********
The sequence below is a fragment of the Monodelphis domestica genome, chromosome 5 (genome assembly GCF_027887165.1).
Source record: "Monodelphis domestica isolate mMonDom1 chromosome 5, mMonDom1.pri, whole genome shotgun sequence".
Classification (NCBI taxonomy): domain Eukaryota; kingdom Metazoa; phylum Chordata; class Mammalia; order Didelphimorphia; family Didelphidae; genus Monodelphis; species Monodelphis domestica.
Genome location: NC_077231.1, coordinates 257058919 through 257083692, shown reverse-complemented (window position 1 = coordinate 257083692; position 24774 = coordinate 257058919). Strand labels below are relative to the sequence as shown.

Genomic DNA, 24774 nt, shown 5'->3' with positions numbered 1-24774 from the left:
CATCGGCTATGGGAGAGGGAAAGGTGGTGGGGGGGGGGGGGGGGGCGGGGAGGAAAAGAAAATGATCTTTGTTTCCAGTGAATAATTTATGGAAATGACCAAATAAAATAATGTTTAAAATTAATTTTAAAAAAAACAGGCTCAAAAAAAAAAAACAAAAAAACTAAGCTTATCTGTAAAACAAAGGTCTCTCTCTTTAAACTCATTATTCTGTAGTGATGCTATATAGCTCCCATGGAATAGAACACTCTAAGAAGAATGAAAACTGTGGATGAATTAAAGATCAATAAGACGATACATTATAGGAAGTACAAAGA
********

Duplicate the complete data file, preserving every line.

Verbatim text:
The sequence below is a fragment of the Monodelphis domestica genome, chromosome 5 (genome assembly GCF_027887165.1).
Source record: "Monodelphis domestica isolate mMonDom1 chromosome 5, mMonDom1.pri, whole genome shotgun sequence".
Classification (NCBI taxonomy): domain Eukaryota; kingdom Metazoa; phylum Chordata; class Mammalia; order Didelphimorphia; family Didelphidae; genus Monodelphis; species Monodelphis domestica.
Genome location: NC_077231.1, coordinates 257058919 through 257083692, shown reverse-complemented (window position 1 = coordinate 257083692; position 24774 = coordinate 257058919). Strand labels below are relative to the sequence as shown.

Genomic DNA, 24774 nt, shown 5'->3' with positions numbered 1-24774 from the left:
CATCGGCTATGGGAGAGGGAAAGGTGGTGGGGGGGGGGGGGGGGGCGGGGAGGAAAAGAAAATGATCTTTGTTTCCAGTGAATAATTTATGGAAATGACCAAATAAAATAATGTTTAAAATTAATTTTAAAAAAAACAGGCTCAAAAAAAAAAAACAAAAAAACTAAGCTTATCTGTAAAACAAAGGTCTCTCTCTTTAAACTCATTATTCTGTAGTGATGCTATATAGCTCCCATGGAATAGAACACTCTAAGAAGAATGAAAACTGTGGATGAATTAAAGATCAATAAGACGATACATTATAGGAAGTACAAAGA